Cleaner And Greener Urban Logistics: The Future Is Electric

Michael G. H. Bell
Institute of Transport and Logistics Studies
The University of Sydney, Australia

The pandemic is offering planners and politicians an opportunity to rethink city logistics. Before the pandemic, there had been growing public concern about urban air quality and the contribution made to emissions (and noise) by trucks used in city logistics. This spans trucks used for deliveries to retail outlets, offices, and homes as well as trucks used in the construction industry and refuse collection. The culprit is generally seen to be the diesel engine, because of the greenhouse gases (GHG), nitrogen oxide (NOx), and particulates they emit, along with the noise they produce.

Progress is being made in designing cleaner diesel engines and the Euro standards are providing a lever to help phase out the use of older, more polluting diesel engines in urban areas. The Euro 1 standard of 1992 limited NOx emissions to 9 grams per kilowatt-hour (kWh) and particulates to 0.4 grams per kWh. By 2014, the Euro 6 standard limited NOx emissions to 2 grams per kWh and particulates to 0.02 grams per kWh (National Infrastructure Commission, 2019). In the UK, London introduced a Low Emission Zone in 2008 followed by an Ultra Low Emission Zone (ULEZ) in 2019. All vehicles entering the ULEZ not meeting the Euro 6 emissions standard pay a penalty of GBP100 per day for trucks and GBP12.50 per day for vans and cars.

While cleaner diesel engines clearly help, electric vehicles are seen as the ultimate solution. Electric vehicles have many advantages for city logistics. Firstly, they produce zero emissions at the point of use. Secondly, they are relatively quiet. Thirdly, small electric vans can be operated safely and unobtrusively in shared and pedestrianized spaces.

The use of electric vehicles in city logistics is by no means new. In 1930 the first electric milk float (a small open-sided electric van) was introduced and for 70 years delivered milk in UK cities. Due to changes in cost, diesel vehicles replaced the electric milk floats in 2000. However, StreetScooters (electric vans produced for DHL by Ford of Europe) entered into service in 2016, reflecting improvements in electric vehicles, in particular, battery technology (see, accessed 6/4/20).

One problem with the use of trucks in city centers is the difficulty in finding free parking spaces or loading zones that are close to the cargo destination. In this respect, cargo bikes are attractive as they can use bike lanes, enter pedestrianized areas and, if parked on street, need less space. A wide range of cargo bikes are available. The Armadillo electric cargo bike from Velove, Sweden, together with the ‘city container’ (sometimes referred to as the ‘meter cube box’) is proving to be a popular alternative in Europe (Erlandsson, 2019).

In some cities, specialized electric vehicles are allowed to operate in pedestrianized areas, which are otherwise closed to vans and trucks. For example, the Cargohopper found in Utrecht, Holland, consists of an electric tractor pulling a series of trailers and is designed for narrow streets and cobbled surfaces (Eltis, 2015).

Many vehicle manufacturers are now active in the electric vehicle market offering a range of vehicle types and sizes, attracted by improvements in battery technology (McKinsey, 2017). Since 1990, battery energy density measured in kWh per kg has more than doubled while the cost measured in US$ per kWh has fallen by more than factor six. Energy density may continue to improve linearly, but cost reductions seem to be leveling out (National Infrastructure Commission, 2019).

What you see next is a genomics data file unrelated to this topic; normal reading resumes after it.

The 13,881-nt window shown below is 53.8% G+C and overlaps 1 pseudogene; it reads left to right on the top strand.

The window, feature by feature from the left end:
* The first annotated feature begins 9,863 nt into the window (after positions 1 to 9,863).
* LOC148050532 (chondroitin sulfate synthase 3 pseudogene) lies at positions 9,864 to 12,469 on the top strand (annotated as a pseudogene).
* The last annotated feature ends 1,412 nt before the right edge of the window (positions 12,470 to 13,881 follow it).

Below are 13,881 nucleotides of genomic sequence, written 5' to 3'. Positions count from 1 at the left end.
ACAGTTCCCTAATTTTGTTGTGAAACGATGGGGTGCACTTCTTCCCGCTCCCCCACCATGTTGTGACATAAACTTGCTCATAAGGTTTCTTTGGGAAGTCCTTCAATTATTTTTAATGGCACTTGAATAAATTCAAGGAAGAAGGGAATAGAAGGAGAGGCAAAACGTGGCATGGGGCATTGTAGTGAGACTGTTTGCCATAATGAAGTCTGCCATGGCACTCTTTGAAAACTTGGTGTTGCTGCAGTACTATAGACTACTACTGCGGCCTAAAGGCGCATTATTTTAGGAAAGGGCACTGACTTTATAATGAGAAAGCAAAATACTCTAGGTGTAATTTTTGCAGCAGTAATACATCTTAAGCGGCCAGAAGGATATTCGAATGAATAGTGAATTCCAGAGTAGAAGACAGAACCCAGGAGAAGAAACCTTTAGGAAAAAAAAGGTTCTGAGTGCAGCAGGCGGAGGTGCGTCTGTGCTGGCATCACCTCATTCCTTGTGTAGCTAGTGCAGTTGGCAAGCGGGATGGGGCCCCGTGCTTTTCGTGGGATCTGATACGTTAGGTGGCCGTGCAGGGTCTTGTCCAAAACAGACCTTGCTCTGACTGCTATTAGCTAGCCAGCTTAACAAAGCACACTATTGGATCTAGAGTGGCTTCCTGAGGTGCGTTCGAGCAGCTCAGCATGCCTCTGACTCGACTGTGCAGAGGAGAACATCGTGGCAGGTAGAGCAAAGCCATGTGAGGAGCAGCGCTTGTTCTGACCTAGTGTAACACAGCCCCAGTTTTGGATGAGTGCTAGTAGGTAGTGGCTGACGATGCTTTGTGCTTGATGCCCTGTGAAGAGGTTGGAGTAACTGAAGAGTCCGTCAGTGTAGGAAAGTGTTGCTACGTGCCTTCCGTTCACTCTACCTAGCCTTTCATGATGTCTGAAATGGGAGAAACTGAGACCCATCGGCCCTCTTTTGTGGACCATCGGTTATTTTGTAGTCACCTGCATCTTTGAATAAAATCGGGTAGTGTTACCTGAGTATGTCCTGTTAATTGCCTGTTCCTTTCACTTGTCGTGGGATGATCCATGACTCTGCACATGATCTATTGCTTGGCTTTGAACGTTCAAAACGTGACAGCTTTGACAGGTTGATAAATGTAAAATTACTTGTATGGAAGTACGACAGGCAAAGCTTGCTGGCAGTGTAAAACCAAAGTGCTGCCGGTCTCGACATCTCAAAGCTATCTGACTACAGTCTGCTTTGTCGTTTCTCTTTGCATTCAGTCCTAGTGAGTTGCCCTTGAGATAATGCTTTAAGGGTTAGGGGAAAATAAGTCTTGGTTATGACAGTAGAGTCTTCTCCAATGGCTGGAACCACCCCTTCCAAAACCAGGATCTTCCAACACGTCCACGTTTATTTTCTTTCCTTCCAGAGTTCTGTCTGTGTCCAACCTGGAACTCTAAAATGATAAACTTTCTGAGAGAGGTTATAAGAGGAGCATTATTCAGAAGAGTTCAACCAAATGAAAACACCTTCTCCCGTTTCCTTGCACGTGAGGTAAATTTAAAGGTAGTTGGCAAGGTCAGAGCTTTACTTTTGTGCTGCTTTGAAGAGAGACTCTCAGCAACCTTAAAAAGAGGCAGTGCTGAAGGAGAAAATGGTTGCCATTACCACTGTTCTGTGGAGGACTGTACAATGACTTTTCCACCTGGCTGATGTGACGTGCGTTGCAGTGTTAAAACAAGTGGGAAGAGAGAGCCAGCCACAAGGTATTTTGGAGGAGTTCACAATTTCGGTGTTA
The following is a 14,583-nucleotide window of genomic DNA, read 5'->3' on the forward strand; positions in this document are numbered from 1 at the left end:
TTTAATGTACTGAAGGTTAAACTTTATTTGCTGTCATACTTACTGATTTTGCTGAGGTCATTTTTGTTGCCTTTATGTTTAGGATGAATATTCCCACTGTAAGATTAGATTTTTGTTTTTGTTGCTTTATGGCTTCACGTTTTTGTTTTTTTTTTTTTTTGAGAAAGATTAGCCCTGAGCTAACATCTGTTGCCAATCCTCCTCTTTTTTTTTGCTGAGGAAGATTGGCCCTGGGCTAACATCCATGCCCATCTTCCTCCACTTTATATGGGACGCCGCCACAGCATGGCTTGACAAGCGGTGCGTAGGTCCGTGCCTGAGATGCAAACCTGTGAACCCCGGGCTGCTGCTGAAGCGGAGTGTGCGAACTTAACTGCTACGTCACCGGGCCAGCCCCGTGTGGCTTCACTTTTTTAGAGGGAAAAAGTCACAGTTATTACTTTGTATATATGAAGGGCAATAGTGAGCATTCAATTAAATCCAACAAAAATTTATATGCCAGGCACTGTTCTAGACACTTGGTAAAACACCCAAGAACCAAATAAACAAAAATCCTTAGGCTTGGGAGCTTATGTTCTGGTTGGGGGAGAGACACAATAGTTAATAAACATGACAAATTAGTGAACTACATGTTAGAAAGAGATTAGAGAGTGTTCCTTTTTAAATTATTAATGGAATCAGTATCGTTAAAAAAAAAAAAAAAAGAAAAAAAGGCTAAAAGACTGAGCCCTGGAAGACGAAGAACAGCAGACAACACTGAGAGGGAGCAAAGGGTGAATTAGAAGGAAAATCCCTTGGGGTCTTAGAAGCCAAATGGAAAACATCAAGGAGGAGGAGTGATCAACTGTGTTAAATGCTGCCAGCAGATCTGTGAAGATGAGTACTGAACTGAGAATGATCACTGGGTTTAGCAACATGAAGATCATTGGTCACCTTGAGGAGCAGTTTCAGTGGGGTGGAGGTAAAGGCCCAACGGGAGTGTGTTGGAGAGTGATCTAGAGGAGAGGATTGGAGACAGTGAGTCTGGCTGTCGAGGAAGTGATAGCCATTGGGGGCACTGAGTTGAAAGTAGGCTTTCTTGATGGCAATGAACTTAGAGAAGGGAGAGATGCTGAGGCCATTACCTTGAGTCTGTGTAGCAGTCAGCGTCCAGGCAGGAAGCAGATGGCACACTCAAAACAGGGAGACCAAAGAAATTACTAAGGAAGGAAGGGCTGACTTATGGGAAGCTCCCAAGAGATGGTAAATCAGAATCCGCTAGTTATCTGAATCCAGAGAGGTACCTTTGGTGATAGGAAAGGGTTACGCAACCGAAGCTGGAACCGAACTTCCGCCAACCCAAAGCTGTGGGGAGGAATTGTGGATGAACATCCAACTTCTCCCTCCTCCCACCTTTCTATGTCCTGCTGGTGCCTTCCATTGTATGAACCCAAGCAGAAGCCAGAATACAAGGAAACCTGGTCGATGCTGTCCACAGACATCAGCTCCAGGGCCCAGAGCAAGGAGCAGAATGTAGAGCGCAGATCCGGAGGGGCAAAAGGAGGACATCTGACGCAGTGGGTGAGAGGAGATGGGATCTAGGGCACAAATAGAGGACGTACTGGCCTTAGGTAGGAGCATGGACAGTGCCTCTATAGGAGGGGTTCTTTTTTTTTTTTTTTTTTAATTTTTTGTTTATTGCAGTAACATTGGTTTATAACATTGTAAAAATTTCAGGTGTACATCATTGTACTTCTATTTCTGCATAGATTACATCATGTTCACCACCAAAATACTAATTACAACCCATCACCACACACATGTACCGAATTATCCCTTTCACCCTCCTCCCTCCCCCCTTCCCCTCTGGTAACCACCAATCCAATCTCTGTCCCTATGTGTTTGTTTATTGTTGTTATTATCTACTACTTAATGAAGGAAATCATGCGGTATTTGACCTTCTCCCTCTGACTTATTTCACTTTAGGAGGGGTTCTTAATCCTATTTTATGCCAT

Electric propulsion is not only attractive for small goods vehicles. Volvo Trucks has been developing electric trucks with a payload of 12.4 tonnes (Pink, 2019). These vehicles, which are particularly suited to the construction industry and waste collection, are nearly silent with near-zero emissions at the point of use. Battery capacity can be chosen to suit the application and charging opportunities.

One issue with electric vans is their limited range and the time it takes to recharge their batteries. To increase the range of electric vehicles, they can be equipped with hydrogen tanks and fuel cells to convert the hydrogen to electricity. In this way, the range of electric vehicles can be at least doubled and refueling can be performed quickly. However, hydrogen as a fuel for vehicles is not energy efficient. Where hydrogen is generated by electrolysis, the energy consumed by electrolysis, compression of the hydrogen, the fuel cell, the inverter, and the electric motor is such that only about a quarter is left for transporting cargo. Batteries are much more energy efficient. The energy consumed by the charger, the inverter, and the motor leaves about three quarters for transporting cargo. There are technologies other than electrolysis for producing hydrogen, but these are neither energy-efficient nor green as they generate GHG emissions (Baxter, 2020).

In summary, the pandemic is offering an opportunity to change the way city logistics is delivered. Electric vehicles offer a cleaner and greener solution.



Baxter, T (2020) Hydrogen cars won’t overtake electric vehicles because they’re hampered by the laws of science, The Conversation (downloaded from, 9/6/20).

Eltis (2015) Utrecht’s sustainable freight transport (The Netherlands)., accessed 6/4/20.

Erlandsson, J (2019) Why is the Velove CEO out delivering each Friday?, accessed 6/4/20.

National Infrastructure Commission (2019) Better Delivery: The challenge for freight., accessed 6/4/20.

Pink, H (2019) Volvo to showcase FE-Electric 6×2 hook-lift rigid at Freight in the City Expo on 6 November., accessed 6/4/20.